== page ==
There are better ways to address the real tensions among us right now. Ways that perhaps we have finally found the political courage to start taking seriously. This seems to me to the first step we take rather than jumping all the way to the end of the process and acting in such a way that we may never be able to go back.

The Author

Episcopal bishop, dad, astronomer, erstwhile dancer...

6 Comments

  1. I just want to thank you for what you’re writing, and especially for reminding me why I love the Middle Way – and the Episcopal Church, too.
    A person can breathe again around here. Thanks.

  2. Jay says

    I’ve always rejected “divorce” as a metaphor for schism, so obviously that’s why I agree with your premise, at least, that divorce is not an option.
    I say this because the imagery of Christ’s teaching is overwhelmingly that we are spiritual brothers and sisters, joint heirs to God’s Kingdom, adopted children of the King. We are NOT “spouses in Christ.” So, extending the metaphor, we can’t divorce a brother or sister. We can become estranged. We can disown one another. But guess what… we are still brothers and sisters by blood, the blood of Christ.
    So those who talk of sectarian divorce are deluding themselves. As long as any of us proclaim ourselves as children of God, then we are still connected to all the other children. Believers may pretend not to be, but at their own grave peril. They may estrange themselves, but God has not granted ANYONE the authority to stop loving or to stop being accountable to other believers. And by choosing estrangement, it’s easy to figure out who loses; who has separated themselves from vital parts of Christ… his Body.

  3. But is there any way of protecting the orthodox diocese and parishes within ECUSA – I mean any way that those who say they do not want a divorce would actually be willing to accept? The failure to protect the orthodox and provide alternative oversight has been the great missed opportunity by ECUSA.

  4. Pendennis88 – I believe so, but it’s not the existing DEPO that is presently on the table. It’s going to have to be stronger for it to work. I’d be happy to see it made stronger if it means we can start to talk with each other again.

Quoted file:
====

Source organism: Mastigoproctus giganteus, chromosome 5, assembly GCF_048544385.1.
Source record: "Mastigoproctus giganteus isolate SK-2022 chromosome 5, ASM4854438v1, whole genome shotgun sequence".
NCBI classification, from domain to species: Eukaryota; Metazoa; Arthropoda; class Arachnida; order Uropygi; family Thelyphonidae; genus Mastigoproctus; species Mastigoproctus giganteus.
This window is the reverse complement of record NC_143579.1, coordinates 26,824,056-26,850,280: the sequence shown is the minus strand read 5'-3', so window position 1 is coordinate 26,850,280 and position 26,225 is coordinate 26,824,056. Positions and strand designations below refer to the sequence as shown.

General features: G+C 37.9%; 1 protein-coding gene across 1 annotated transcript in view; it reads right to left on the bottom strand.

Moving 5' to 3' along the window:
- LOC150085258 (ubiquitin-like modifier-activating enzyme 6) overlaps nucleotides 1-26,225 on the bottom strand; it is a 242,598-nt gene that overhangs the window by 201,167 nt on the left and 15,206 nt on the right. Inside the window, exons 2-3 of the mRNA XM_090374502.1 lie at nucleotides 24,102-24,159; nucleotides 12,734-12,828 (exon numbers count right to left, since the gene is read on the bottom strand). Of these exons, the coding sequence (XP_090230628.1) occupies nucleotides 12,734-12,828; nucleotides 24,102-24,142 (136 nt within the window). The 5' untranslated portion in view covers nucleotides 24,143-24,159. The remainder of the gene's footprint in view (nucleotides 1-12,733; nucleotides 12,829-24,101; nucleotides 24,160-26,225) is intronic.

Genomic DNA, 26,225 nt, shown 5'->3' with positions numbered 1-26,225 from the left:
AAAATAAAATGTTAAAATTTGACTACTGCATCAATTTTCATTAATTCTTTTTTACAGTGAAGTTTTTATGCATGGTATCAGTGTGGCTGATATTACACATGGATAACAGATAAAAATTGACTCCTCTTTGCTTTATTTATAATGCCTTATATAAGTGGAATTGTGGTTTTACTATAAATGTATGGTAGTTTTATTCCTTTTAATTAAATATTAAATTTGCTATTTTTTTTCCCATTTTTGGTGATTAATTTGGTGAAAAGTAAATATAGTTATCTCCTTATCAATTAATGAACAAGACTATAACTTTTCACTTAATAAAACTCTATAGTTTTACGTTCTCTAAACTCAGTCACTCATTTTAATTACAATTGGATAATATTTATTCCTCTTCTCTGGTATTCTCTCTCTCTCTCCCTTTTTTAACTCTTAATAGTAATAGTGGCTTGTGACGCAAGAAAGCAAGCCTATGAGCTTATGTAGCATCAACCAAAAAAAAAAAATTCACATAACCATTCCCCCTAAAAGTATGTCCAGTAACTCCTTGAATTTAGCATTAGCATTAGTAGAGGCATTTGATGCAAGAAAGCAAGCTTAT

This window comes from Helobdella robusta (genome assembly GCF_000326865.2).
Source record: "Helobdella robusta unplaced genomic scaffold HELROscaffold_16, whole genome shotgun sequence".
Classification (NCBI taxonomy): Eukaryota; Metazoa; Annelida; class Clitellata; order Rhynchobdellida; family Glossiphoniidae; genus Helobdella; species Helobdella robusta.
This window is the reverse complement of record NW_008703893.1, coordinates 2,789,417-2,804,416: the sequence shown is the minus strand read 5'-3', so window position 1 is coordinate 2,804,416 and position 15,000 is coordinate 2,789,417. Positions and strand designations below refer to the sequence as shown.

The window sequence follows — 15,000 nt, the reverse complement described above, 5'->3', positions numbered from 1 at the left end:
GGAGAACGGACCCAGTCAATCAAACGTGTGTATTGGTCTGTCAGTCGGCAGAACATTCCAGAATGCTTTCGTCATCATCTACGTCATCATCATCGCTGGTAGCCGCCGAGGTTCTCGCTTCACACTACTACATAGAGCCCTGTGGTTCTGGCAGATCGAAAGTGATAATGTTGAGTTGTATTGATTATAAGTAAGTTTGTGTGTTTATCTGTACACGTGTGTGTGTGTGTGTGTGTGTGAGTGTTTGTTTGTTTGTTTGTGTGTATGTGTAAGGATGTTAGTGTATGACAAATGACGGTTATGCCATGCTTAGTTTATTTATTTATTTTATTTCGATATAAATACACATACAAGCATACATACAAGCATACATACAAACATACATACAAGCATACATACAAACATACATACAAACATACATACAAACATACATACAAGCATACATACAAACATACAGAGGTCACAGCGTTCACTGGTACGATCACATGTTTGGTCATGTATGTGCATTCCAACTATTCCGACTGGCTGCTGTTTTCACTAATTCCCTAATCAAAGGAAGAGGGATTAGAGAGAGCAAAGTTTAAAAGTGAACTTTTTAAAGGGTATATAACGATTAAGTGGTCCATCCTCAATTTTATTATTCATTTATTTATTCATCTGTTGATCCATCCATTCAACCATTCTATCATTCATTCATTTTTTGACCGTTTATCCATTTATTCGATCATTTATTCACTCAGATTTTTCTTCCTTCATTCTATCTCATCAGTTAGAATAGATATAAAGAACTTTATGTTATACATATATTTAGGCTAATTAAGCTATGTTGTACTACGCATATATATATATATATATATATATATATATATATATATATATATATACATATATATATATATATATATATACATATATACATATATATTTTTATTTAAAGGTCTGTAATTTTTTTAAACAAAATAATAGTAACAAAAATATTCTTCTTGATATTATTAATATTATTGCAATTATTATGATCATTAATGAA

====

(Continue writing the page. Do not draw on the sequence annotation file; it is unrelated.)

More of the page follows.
I’m praying that other people in the Church will be willing to let that happen as well. Perhaps now that we see so clearly *why* it is neccesary for the people we love and want to say in relationship with. It’s an imperfect solution, but this whole thing is imperfect at the moment.

  5. We’ve already had to leave our parish; after a rather acrimonious debate (or rather, lack of debate) on the WR in which much distrust was on display by both sides, but especially by our pastor… we no longer feel welcome. There is no other Episcopal Church in our town; no other viable Episcopal Church closer than Toledo, which is 60 miles each way.
    What else can we do? We are determined to tremain Anglican. We don’t think TEC is going to do so; it just told the rest of the AC to take a flying leap (or, more correctly, patted them on their little heads and told them “there, there, it’s not so bad as that and we really do want to stay in communion, but we’re going to do it our way.”)
    There is no middle way. Either we believe the rest of the AC when it said that the WR was the irreducible minimum required to return to Communion (not stay, return), or we don’t. TEC didn’t believe the AC. It still remains to be seen whether the AC will follow through… but it looks as if they will.
    There is no middle way. Either Christ is “the way, the truth and the life” or He isn’t. TEC refused to say He is, and elected an open heretic as PB.
    I just can’t hang with that. Even if I had still been in ECUSA on Saturday, I wouldn’t have been on Sunday.